The unstable environment in England at this time caused numerous families to board ships and leave in search of opportunity and freedom from persecution abroad in places like Ireland, Australia, and particularly the New World. The voyage was extremely difficult, however, and only taken at great expense. The cramped conditions and unsanitary nature of the vessels caused many to arrive diseased and starving, not to mention destitute from the enormous cost. Still opportunity in the emerging nations of Canada and the United States was far greater than at home and many went on to make important contributions to the cultures of their adopted countries. An examination of many early immigration records reveals that people bearing the name Wrowe arrived in North America very early: Nicholas Row, who settled in Virginia in 1623; Lawrence Row settled in Boston in 1679; Avis Row settled in Virginia in 1663; along with Walter; James Rowe settled in Boston in 1652.

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Motto


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Motto



The motto was originally a war cry or slogan. Mottoes first began to be shown with arms in the 14th and 15th centuries, but were not in general use until the 17th century. Thus the oldest coats of arms generally do not include a motto. Mottoes seldom form part of the grant of arms: Under most heraldic authorities, a motto is an optional component of the coat of arms, and can be added to or changed at will; many families have chosen not to display a motto.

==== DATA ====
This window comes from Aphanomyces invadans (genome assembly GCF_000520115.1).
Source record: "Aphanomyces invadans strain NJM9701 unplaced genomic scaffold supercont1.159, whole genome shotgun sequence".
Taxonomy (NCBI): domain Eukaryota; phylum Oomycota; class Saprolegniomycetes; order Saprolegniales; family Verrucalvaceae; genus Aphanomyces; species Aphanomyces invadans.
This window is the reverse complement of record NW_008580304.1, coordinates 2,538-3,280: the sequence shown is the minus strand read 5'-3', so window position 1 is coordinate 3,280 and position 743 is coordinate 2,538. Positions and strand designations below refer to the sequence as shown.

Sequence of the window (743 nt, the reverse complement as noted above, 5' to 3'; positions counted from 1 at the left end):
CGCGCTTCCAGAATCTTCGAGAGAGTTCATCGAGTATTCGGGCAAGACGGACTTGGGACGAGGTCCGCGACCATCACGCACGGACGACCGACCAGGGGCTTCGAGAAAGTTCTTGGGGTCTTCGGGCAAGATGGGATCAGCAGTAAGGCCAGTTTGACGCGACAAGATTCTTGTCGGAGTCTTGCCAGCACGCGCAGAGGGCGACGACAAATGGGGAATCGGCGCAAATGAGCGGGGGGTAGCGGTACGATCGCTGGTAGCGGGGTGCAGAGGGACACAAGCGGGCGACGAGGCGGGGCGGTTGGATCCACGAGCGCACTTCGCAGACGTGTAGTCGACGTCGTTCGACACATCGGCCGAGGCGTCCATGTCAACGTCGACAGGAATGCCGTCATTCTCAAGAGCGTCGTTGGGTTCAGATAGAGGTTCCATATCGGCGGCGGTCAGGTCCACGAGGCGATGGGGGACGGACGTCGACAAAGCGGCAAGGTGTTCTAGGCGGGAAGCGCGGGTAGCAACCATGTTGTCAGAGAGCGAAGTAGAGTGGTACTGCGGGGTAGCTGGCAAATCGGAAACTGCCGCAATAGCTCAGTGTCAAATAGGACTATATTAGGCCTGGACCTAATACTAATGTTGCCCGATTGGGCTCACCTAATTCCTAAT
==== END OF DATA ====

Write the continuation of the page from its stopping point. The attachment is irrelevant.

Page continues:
Motto: Innocens non timidus
Motto Translation: Innocent but not fearful.


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Wrowe Family Crest Products


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Wrowe Family Crest Products




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See Also


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See Also




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Citations


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Citations



    Other References

    1. Lennard, Reginald. Rural England 1086-1135 A Study of Social and Agrarian Conditions. Oxford: Clarendon Press, 1959. Print.
    2. Mills, A.D. Dictionary of English Place-Names. Oxford: Oxford University Press, 1991. Print. (ISBN 0-19-869156-4).
    3. Burke, Sir Bernard. Genealogical and Heraldic History of the Peerage and Baronetage, The Privy Council, Knightage and Compainonage. London: Burke Publishing, 1921. Print.
    4. Zieber, Eugene. Heraldry in America. Philadelphia: Genealogical Publishing Co. Print.
    5. Bolton, Charles Knowles. Bolton's American Armory. Baltimore: Heraldic Book Company, 1964. Print.
    6. Humble, Richard. The Fall of Saxon England. New York: Barnes and Noble, 1975. Print. (ISBN 0-88029-987-8).
    7. Skordas, Guest. Ed. The Early Settlers of Maryland an Index to Names or Immigrants Complied from Records of Land Patents 1633-1680 in the Hall of Records Annapolis, Maryland. Baltimore: Genealogical Publishing, 1968. Print.
    8. Reaney P.H and R.M. Wilson. A Dictionary of English Surnames. London: Routledge, 1991. Print. (ISBN 0-415-05737-X).
    9. Cook, Chris. English Historical Facts 1603-1688. London: MacMillan, 1980. Print.
    10. Holt, J.C. Ed. Domesday Studies. Woodbridge: Boydell, 1987. Print. (ISBN 0-85115-477-8).
    11. ...

    The Wrowe Family Crest was acquired from the Houseofnames.com archives. The Wrowe Family Crest was drawn according to heraldic standards based on published blazons. We generally include the oldest published family crest once associated with each surname.

    This page was last modified on 20 August 2015 at 15:10.